Other studies show that a multi-strain probiotic supplement may help relieve leaky gut symptoms, such as IBS, bloating, and Crohn’s, as well as improve markers of intestinal permeability.
To treat SIBO with probiotics, only use soil-based probiotics (usually Bacillus strains), as they do not contain lactobacillus or bifidobacterium. These two probiotic strains are already overgrown in your small intestine, and adding more will worsen your SIBO symptoms.
Moving on, we have Number 4. “Prebiotic Fiber.”
Simply put, prebiotics are food that your good bacteria, such as lactobacillus and bifidobacterium, can eat, so they can grow stronger.
Prebiotics are found in many fiber-rich foods like green bananas, garlic, onion, and Jerusalem artichoke, and so are often referred to as prebiotic fiber.
Not all fibers are prebiotics. To be classified as a prebiotic, the fiber must pass through the GI tract undigested and stimulate the growth and activity of good bacteria in the large intestine. Prebiotics also reduce harmful bacteria.
Other foods that are naturally high in prebiotics, which you can eat raw or lightly cooked, include asparagus, chicory root, leek, oats, rye, soybeans, green peas, apple, and grapefruit.
If you have SIBO, you will want to restrict fiber, especially fermentable fibers, until your gut microbiome improves. Seek a nutritionist or gastroenterologist who can help you figure out the root cause of your SIBO or IBS, and eliminate it. In the meantime, intermittent fasting, as well as antimicrobial herbs, such as oil of oregano, neem, berberine, and allicin, can help with SIBO.
Many studies have found that a diet high in prebiotics can lower the risk of heart disease.
This is because prebiotics reduce inflammation and are fermented into heart-protective, short-chain fatty acids (butyrate) in the colon.
Butyrate gives energy to your gut cells, helping them strengthen the gut lining and prevent leaky gut.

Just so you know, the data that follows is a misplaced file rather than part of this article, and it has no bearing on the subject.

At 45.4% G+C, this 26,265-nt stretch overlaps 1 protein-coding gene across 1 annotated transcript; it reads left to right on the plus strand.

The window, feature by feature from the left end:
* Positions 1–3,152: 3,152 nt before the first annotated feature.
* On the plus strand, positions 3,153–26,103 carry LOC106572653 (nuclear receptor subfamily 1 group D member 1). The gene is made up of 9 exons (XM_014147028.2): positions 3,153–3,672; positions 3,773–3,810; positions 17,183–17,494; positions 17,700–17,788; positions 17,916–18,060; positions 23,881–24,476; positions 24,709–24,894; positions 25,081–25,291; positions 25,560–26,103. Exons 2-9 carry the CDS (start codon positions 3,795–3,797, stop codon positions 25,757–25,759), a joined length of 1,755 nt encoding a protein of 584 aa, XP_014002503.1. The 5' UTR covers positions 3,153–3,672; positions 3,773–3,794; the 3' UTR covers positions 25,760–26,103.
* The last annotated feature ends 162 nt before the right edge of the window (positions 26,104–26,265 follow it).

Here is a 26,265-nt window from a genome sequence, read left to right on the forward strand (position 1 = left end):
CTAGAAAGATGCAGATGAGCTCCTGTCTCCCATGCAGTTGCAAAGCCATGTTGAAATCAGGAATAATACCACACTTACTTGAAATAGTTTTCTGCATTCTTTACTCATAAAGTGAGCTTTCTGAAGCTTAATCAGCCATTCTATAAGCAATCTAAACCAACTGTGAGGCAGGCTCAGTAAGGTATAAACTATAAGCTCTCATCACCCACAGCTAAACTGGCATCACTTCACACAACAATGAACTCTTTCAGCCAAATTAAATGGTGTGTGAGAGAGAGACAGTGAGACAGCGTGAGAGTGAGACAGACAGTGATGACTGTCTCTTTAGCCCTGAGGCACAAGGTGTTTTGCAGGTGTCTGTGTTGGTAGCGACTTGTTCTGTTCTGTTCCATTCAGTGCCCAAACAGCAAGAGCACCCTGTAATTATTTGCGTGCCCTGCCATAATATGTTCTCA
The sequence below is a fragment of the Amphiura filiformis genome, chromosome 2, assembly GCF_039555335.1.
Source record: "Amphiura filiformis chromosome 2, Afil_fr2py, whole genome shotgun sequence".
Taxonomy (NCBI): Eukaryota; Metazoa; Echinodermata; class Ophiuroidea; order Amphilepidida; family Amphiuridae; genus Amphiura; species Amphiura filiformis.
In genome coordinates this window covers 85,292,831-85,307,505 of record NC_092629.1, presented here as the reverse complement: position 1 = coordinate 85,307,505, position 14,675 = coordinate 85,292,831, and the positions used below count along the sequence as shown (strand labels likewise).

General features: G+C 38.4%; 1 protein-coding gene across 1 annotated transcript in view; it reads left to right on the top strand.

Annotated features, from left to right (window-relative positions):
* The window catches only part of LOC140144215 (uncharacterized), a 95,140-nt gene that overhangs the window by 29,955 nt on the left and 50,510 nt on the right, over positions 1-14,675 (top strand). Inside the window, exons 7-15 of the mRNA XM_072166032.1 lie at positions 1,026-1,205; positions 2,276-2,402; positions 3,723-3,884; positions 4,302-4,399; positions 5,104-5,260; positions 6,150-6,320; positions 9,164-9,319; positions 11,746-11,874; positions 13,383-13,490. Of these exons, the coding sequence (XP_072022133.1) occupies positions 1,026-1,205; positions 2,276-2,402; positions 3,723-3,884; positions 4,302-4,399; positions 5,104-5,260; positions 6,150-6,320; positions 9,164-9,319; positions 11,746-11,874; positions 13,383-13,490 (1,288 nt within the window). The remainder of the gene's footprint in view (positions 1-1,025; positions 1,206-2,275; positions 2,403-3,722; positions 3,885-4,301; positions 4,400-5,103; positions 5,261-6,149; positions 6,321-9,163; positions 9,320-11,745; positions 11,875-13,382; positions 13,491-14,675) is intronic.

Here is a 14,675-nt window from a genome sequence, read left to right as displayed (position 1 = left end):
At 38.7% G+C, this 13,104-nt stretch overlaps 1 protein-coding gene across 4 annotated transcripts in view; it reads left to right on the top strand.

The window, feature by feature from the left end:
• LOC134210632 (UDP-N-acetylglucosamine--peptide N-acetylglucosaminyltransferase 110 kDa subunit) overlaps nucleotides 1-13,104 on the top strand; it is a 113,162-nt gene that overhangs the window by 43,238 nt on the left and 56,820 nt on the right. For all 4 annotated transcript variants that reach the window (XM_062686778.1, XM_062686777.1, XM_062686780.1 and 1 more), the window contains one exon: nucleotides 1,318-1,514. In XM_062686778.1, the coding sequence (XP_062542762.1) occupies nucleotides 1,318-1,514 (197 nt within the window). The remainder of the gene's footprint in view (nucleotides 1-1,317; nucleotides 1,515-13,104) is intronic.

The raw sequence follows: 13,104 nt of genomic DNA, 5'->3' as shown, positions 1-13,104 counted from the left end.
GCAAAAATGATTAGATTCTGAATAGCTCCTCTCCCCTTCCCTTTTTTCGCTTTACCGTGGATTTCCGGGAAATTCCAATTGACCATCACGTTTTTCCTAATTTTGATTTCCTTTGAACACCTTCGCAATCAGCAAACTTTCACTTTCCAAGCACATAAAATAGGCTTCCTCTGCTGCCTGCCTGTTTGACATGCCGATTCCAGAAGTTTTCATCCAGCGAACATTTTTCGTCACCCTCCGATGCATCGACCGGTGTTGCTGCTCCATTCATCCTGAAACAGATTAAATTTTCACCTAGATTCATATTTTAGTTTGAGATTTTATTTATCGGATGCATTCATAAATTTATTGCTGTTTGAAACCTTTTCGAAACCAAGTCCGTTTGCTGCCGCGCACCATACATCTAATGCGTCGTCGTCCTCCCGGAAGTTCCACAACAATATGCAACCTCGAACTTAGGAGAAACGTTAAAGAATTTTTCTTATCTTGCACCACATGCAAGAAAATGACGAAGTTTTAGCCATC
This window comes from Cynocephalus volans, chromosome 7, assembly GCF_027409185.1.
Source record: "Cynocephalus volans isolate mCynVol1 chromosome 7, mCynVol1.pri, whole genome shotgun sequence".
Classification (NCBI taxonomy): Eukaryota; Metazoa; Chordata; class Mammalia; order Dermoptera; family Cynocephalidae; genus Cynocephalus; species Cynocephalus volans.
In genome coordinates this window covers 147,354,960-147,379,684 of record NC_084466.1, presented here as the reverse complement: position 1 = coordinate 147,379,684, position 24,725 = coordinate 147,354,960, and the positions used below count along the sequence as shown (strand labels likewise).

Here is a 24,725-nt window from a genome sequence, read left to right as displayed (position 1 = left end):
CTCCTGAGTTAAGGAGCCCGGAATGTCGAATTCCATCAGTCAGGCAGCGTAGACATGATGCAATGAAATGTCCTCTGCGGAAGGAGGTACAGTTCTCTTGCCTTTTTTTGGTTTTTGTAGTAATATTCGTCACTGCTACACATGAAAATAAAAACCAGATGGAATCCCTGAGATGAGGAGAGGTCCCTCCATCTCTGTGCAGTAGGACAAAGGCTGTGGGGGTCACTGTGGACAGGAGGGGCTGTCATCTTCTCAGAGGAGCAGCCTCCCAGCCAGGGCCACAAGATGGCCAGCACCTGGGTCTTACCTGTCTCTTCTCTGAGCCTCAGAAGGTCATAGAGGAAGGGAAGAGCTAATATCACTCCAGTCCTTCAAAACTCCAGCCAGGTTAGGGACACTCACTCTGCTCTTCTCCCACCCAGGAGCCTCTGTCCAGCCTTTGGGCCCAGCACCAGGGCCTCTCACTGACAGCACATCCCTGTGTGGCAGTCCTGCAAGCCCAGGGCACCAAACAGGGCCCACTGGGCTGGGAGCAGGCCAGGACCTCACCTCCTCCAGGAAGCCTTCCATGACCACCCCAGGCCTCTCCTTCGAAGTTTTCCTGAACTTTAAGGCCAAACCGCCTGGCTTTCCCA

Coming in at Number 3, we have, “Foods that Heal Your Gut Lining.”
To heal your gut barrier, drink one cup of bone broth on an empty stomach every morning. Bone broth is full of collagen, gelatin, glycine, and glutamine—four nutrients that heal your GI tract by reducing inflammation and forming new connective tissue.
This tissue gradually seals the tiny holes in your gut, ensuring that you can properly digest food and get all the necessary nutrients and minerals from it.
You can also repair your mucus barrier using herbs such as marshmallow root, slippery elm, and aloe vera.
Next, at Number 2, we have, “Foods that Increase Bile Flow.”
If your liver does not properly secrete bile, large fat particles that are not broken down can damage the mucosal barrier of your small intestine and cause leaky gut.
Also, when there is decreased bile flow, less cholesterol is excreted. And microbes can build up in the small intestine, leading to SIBO.
Bitter foods are excellent for stimulating bile production. You can choose from dark leafy vegetables, beetroot, artichokes, radishes, and dandelion root.
Other bile-producing foods are lemons, ginger, and turmeric.
And at Number 1, we have, “Vitamin K2 Foods.”
Vitamin K2 helps to prevent calcification of the coronary arteries by activating the protein, MGP. It moves calcium away from the blood vessels and kidneys, to the bones and teeth where it is needed.
Now, you may be wondering, “How is vitamin K2 connected to gut health?”
First, good bacteria in your gut can convert K1 from leafy green vegetables into K2, although this is a small amount.
Next, studies show that vitamin K2 improves your microbiome by increasing the number of beneficial bacteria, such as lactobacilli, and reducing the number of harmful bacteria, such as Escherichia coli.
Vitamin K2 may also reduce LPS and inflammation in the gut, thus helping to prevent leaky gut.
So, how can we obtain vitamin K2?
Vitamin K2 is synthesized by bacteria both in animals and through fermentation processes.
So, we need to get Vitamin K2 from two sources: one, fermented plant sources, such as natto, kimchi, and sauerkraut; and two, grass-fed, pastured animal sources, such as kefir, cheese, egg yolks, fatty pork and beef, and organ meats.
If you plan to supplement, go for the MK-7 form of K2, as it stays in your bloodstream longer. The recommended dosage is 100 to 200 mcg per day. MK-7 is often combined with vitamin D3 in one supplement, so this is a good option to choose; vitamin D3 helps your bones absorb calcium.
Next, here are two things you can do to immediately improve your gut microbiome.
Avoid sugar, refined carbs, alcohol, and other high-carb foods and drinks.
And use medications like antibiotics and acid-blocking drugs only when absolutely necessary.
For more ways to support your gut, watch our video: “Top 8 Ways to Improve Your Gut Microbiome“.
As always, this video is educational and does not constitute medical advice. Always consult with a healthcare provider about any changes to your health regimen.
To reduce inflammation in your gut and arteries, get our free anti-inflammatory diet plan. Click the link below.